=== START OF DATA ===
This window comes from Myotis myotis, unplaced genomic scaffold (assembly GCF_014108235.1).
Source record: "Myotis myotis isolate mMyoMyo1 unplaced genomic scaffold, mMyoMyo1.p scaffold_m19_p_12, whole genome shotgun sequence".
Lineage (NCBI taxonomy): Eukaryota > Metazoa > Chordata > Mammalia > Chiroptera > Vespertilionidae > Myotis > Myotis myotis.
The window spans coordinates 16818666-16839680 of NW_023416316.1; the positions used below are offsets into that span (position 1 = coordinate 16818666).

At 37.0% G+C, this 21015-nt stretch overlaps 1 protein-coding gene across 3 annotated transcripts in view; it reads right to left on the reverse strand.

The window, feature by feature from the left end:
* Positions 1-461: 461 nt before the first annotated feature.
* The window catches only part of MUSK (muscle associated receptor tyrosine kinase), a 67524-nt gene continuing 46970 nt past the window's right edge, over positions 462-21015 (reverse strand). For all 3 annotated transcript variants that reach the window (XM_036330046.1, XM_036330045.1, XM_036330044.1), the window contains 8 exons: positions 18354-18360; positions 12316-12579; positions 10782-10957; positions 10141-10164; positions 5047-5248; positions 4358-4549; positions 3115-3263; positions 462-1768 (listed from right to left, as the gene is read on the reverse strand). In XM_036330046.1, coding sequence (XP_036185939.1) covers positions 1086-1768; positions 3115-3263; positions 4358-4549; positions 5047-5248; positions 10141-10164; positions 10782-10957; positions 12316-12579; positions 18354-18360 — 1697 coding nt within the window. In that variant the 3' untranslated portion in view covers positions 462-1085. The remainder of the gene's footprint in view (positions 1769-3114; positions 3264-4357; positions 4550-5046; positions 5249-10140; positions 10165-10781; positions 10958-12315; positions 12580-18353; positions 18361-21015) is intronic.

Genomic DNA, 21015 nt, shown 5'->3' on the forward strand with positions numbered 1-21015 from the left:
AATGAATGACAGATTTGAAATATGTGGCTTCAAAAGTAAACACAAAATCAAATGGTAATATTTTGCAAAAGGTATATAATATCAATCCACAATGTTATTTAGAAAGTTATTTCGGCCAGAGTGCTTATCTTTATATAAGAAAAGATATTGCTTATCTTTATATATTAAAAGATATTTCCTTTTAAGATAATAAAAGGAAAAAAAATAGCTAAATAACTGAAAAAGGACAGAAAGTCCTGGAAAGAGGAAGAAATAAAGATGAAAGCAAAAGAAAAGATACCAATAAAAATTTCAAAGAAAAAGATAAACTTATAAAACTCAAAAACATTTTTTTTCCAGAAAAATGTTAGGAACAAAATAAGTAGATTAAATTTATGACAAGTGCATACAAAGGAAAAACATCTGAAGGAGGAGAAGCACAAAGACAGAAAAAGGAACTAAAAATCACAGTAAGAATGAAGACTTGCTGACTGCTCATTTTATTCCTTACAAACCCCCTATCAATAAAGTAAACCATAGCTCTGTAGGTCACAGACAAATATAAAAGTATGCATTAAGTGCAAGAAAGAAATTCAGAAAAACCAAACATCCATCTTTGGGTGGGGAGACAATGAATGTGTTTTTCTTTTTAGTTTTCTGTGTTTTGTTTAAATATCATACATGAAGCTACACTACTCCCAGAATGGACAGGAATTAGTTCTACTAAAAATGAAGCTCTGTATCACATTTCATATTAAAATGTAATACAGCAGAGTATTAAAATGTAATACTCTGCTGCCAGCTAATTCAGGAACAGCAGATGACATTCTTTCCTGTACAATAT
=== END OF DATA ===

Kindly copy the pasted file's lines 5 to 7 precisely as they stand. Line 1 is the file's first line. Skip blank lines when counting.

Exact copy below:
At 37.0% G+C, this 21015-nt stretch overlaps 1 protein-coding gene across 3 annotated transcripts in view; it reads right to left on the reverse strand.

The window, feature by feature from the left end:
* Positions 1-461: 461 nt before the first annotated feature.